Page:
THE replacement keyboard for the Spectrum from Kappa Keyboards is a curious mixture of new and old ideas. It uses a style of key that was popular among DIY enthusiasts a few years ago and yet it has 14 single key functions, a recent innovation in keyboard design.
The keycaps are of transparent plastic and you are supplied with a sheet of paper on which the legends are printed. That has to be cut up and the legends placed under the caps.
The extra single key functions are Edit, Delete, Comma, Full Stop, Dollar, Times, Graphics Mode and Caps Lock which toggle on and off, four shifted Cursor keys and True and Inverse Video. The last six are particularly useful with Tasword II, using the cursor keys to move around the text and the video keys to move one word at a time - an idea reproduced on the new Spectrum+. In addition there are extra Caps Shift and Symbol Shift keys, but there is no E Mode key, a major omission.
It is supplied as a replacement for the top half of the Spectrum. You remove the five screws holding the Spectrum together, disconnect the keyboard leads, insert the new leads and screw the case back together. The new leads are, unusually, ribbon cable with half the insulation removed, and so they will not stand repeated insertion.
With all the extra keys and the limited space available the keyboard is very cramped. Despite that Kappa still manages to find space to bring the Address and Data lines to the top of the keyboard via two IC sockets placed either side of the keys. The company sells an additional adapter which converts them to take a joystick. The left hand socket simulates 1, 2, 3, 4 and 5 and the right hand one 6, 7, 8, 9 and 0, as used on Interface 2.
For £48.00 the keyboard has much to offer in facilities but it falls down badly in key layout, feel and looks. If it used better keys and was housed in a bigger case then it would be one of the best keyboards on the market.
There may be, however, a solution to the problem. Kappa can also supply a small electrical package at £14.00 to which you can wire your own keys. That allows you to have functions which normally require a shift key to be replaced by a single key.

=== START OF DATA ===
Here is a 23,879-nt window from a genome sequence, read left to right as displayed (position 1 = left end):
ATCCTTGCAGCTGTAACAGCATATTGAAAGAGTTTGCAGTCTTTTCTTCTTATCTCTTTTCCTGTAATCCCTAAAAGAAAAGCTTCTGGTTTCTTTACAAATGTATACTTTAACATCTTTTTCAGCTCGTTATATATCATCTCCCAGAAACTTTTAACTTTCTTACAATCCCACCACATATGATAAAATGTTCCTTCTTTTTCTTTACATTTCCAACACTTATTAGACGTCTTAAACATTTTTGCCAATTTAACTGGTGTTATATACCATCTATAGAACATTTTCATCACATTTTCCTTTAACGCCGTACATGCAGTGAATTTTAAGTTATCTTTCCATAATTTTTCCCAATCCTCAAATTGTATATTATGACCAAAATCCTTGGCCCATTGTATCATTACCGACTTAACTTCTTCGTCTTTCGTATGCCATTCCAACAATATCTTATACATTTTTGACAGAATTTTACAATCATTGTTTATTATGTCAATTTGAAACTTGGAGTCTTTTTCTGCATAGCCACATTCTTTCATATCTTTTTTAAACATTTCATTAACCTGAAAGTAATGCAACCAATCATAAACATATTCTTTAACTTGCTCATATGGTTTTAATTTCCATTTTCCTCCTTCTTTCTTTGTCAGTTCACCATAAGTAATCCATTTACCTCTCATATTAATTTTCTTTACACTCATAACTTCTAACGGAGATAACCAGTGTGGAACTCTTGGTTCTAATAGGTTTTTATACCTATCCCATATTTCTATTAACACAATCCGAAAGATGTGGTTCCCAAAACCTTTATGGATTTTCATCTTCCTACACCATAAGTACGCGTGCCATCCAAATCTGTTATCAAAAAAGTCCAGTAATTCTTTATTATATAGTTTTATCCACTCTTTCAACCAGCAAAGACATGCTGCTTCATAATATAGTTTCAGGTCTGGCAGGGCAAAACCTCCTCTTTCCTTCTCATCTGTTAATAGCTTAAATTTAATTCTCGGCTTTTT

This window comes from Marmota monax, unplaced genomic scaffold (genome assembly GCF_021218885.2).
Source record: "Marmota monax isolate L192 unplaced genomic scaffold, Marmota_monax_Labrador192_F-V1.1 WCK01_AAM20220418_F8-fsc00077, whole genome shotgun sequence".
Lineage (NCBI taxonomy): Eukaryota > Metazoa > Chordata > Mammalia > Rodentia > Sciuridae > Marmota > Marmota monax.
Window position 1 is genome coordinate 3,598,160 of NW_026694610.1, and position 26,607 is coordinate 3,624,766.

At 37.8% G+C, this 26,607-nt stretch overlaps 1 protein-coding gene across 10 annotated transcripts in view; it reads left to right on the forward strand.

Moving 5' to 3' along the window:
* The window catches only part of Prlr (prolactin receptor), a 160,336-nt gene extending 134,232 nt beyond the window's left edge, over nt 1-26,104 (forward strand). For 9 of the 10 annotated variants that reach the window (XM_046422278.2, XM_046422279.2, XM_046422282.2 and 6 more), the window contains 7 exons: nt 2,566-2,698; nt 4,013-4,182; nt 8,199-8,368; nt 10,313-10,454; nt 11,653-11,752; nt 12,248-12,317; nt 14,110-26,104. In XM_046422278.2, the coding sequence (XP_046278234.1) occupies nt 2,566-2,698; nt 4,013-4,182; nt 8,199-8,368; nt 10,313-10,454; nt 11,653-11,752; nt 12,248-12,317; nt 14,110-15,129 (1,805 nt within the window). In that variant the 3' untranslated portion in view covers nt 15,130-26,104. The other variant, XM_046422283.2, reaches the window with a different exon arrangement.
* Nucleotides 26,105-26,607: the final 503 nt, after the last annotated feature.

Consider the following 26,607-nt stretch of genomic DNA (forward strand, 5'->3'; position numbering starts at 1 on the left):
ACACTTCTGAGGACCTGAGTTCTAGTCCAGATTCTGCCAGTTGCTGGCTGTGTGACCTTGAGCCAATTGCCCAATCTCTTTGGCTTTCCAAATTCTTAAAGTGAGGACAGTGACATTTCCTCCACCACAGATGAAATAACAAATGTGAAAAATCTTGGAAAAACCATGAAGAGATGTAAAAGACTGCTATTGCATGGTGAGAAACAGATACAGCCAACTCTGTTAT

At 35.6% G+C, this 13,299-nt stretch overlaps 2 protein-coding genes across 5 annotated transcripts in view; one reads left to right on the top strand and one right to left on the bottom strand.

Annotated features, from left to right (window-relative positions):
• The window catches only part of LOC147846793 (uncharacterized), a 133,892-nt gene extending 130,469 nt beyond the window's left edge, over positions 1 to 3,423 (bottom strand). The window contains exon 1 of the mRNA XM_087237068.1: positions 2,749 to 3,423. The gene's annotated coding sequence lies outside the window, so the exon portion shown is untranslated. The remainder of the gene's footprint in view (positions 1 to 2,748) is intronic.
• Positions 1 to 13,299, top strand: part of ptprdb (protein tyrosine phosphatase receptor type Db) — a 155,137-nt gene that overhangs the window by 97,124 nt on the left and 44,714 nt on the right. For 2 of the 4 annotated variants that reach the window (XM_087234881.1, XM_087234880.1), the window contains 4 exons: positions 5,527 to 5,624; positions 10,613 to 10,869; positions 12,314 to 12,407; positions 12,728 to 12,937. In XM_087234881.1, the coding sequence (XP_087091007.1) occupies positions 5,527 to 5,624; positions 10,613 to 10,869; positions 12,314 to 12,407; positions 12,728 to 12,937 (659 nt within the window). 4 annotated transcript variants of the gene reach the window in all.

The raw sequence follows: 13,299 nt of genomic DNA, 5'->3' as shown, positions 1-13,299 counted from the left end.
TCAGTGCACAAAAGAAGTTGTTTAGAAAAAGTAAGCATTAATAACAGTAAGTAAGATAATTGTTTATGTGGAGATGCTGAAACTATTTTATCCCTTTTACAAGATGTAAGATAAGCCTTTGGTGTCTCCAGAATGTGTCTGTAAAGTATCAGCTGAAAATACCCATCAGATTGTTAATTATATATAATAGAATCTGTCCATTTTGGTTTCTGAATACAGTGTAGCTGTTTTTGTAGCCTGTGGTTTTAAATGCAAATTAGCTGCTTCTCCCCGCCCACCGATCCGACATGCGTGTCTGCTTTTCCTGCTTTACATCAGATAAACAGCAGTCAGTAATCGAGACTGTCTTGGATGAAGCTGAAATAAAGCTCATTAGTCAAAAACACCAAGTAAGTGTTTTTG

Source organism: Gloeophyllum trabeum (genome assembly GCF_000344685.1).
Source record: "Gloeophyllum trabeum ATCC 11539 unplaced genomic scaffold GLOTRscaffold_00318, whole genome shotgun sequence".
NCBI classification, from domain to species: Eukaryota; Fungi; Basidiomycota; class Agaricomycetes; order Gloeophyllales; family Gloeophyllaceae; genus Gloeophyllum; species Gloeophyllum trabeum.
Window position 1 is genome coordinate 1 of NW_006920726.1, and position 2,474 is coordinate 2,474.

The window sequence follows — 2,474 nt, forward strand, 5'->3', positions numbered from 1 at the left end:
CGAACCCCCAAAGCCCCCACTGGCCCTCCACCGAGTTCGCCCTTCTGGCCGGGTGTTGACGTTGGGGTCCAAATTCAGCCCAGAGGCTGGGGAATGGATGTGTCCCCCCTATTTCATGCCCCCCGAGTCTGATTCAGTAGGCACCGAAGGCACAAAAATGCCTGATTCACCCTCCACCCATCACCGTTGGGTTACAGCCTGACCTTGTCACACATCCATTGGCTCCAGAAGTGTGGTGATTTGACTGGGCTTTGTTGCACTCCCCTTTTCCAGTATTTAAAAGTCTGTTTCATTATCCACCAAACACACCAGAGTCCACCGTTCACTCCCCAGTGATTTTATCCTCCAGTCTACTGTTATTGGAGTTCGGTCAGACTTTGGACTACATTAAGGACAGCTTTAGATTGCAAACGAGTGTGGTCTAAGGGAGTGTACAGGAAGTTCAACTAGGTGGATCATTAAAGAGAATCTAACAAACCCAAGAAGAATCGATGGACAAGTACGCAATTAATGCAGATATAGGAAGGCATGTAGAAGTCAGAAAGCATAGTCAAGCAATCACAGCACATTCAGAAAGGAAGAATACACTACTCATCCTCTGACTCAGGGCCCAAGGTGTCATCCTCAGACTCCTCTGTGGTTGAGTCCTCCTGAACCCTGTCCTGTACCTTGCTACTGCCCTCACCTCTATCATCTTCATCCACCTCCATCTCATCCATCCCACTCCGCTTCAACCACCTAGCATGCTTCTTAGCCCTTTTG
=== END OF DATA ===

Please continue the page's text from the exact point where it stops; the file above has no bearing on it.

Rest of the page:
Further details of those products can be obtained from Kappa Keyboards, Dorset.
THE BEST things arrive in small packages and the Spectrum Switch from TEC is one of the smallest pieces of hardware we have had to review. It is an on/off switch which fits into the power socket of the Spectrum. The lead from the power supply plugs into the back, and there is a small rocker switch on the front. The unit is held in place by double sided tape.
It is a good idea to have some form of switch on the power supply as repeatedly pulling the plug will eventually weaken the socket. The Spectrum Switch is pleasantly styled and, provided the Spectrum is still in the original case, a useful addition.
The only problem is the price. While the cost of the component parts is reflected in the price of £4.95, if you are able to use a screwdriver you could add your own in-line switch for a fraction of the price. If you would rather take the easy way out the Switch is available from TEC, Worcs.
A NEW full-sized Centronics printer interface for the Spectrum has been launched by Cambridge Microelectronics Ltd. Called the Print-SP it allows the user to redirect the LPRINT and LLIST commands to the printer or to copy the screen.
As with many of the popular printer interfaces the soft-ware needed to run it is supplied on tape. That sits in the now unused printer buffer which has the advantage that it is compatible with software which uses memory above RAMTOP. It also has the disadvantage that NEW or COPY will delete it.
The software can be configured to give up to 80 characters per line and to give an automatic Line Feed (LF) after a Carriage Return (CR). The COPY routine can be configured for the Epson and Seikosha 100/250 types of printer and is called by a RAND USR call.
Also supplied on the tape is a text processor program called SPWRITE. This is a Basic program which effectively DIMs an array of up to 500 by 64 characters and then allows you to fill each element.